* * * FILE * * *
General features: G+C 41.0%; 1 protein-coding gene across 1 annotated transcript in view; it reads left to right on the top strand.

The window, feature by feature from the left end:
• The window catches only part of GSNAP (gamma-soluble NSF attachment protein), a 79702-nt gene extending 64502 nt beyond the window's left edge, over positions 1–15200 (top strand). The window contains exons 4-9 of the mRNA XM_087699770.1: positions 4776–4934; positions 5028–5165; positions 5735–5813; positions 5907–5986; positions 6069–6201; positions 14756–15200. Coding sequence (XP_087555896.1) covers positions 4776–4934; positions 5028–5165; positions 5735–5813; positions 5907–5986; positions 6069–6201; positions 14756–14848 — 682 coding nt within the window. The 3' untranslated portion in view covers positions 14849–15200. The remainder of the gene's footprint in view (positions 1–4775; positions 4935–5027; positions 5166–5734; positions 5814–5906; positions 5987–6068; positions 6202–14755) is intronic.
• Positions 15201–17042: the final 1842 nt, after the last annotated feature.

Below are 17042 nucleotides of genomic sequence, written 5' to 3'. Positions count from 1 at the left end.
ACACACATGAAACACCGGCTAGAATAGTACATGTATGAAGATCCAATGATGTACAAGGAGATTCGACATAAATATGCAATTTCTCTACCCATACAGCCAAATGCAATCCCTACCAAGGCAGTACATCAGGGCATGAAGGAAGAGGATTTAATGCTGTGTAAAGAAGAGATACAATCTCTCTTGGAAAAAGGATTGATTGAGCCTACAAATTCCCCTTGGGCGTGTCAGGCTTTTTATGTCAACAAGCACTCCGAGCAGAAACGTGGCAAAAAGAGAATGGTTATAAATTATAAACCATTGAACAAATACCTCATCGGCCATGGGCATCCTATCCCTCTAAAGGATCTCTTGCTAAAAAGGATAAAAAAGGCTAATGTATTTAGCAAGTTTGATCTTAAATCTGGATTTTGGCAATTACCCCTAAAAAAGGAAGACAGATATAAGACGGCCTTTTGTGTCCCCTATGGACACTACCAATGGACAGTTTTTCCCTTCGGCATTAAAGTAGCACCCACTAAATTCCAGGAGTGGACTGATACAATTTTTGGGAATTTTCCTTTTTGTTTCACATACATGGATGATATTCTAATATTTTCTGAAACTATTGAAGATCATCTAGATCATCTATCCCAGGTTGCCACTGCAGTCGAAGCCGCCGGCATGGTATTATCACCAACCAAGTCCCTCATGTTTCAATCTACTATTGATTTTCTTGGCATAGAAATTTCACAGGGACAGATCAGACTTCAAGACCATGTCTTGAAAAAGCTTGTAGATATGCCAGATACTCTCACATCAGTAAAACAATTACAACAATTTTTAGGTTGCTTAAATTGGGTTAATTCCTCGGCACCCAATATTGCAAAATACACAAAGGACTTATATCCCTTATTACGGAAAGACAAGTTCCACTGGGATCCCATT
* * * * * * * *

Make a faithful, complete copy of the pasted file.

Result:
General features: G+C 41.0%; 1 protein-coding gene across 1 annotated transcript in view; it reads left to right on the top strand.

The window, feature by feature from the left end:
• The window catches only part of GSNAP (gamma-soluble NSF attachment protein), a 79702-nt gene extending 64502 nt beyond the window's left edge, over positions 1–15200 (top strand). The window contains exons 4-9 of the mRNA XM_087699770.1: positions 4776–4934; positions 5028–5165; positions 5735–5813; positions 5907–5986; positions 6069–6201; positions 14756–15200. Coding sequence (XP_087555896.1) covers positions 4776–4934; positions 5028–5165; positions 5735–5813; positions 5907–5986; positions 6069–6201; positions 14756–14848 — 682 coding nt within the window. The 3' untranslated portion in view covers positions 14849–15200. The remainder of the gene's footprint in view (positions 1–4775; positions 4935–5027; positions 5166–5734; positions 5814–5906; positions 5987–6068; positions 6202–14755) is intronic.
• Positions 15201–17042: the final 1842 nt, after the last annotated feature.

Below are 17042 nucleotides of genomic sequence, written 5' to 3'. Positions count from 1 at the left end.
ACACACATGAAACACCGGCTAGAATAGTACATGTATGAAGATCCAATGATGTACAAGGAGATTCGACATAAATATGCAATTTCTCTACCCATACAGCCAAATGCAATCCCTACCAAGGCAGTACATCAGGGCATGAAGGAAGAGGATTTAATGCTGTGTAAAGAAGAGATACAATCTCTCTTGGAAAAAGGATTGATTGAGCCTACAAATTCCCCTTGGGCGTGTCAGGCTTTTTATGTCAACAAGCACTCCGAGCAGAAACGTGGCAAAAAGAGAATGGTTATAAATTATAAACCATTGAACAAATACCTCATCGGCCATGGGCATCCTATCCCTCTAAAGGATCTCTTGCTAAAAAGGATAAAAAAGGCTAATGTATTTAGCAAGTTTGATCTTAAATCTGGATTTTGGCAATTACCCCTAAAAAAGGAAGACAGATATAAGACGGCCTTTTGTGTCCCCTATGGACACTACCAATGGACAGTTTTTCCCTTCGGCATTAAAGTAGCACCCACTAAATTCCAGGAGTGGACTGATACAATTTTTGGGAATTTTCCTTTTTGTTTCACATACATGGATGATATTCTAATATTTTCTGAAACTATTGAAGATCATCTAGATCATCTATCCCAGGTTGCCACTGCAGTCGAAGCCGCCGGCATGGTATTATCACCAACCAAGTCCCTCATGTTTCAATCTACTATTGATTTTCTTGGCATAGAAATTTCACAGGGACAGATCAGACTTCAAGACCATGTCTTGAAAAAGCTTGTAGATATGCCAGATACTCTCACATCAGTAAAACAATTACAACAATTTTTAGGTTGCTTAAATTGGGTTAATTCCTCGGCACCCAATATTGCAAAATACACAAAGGACTTATATCCCTTATTACGGAAAGACAAGTTCCACTGGGATCCCATT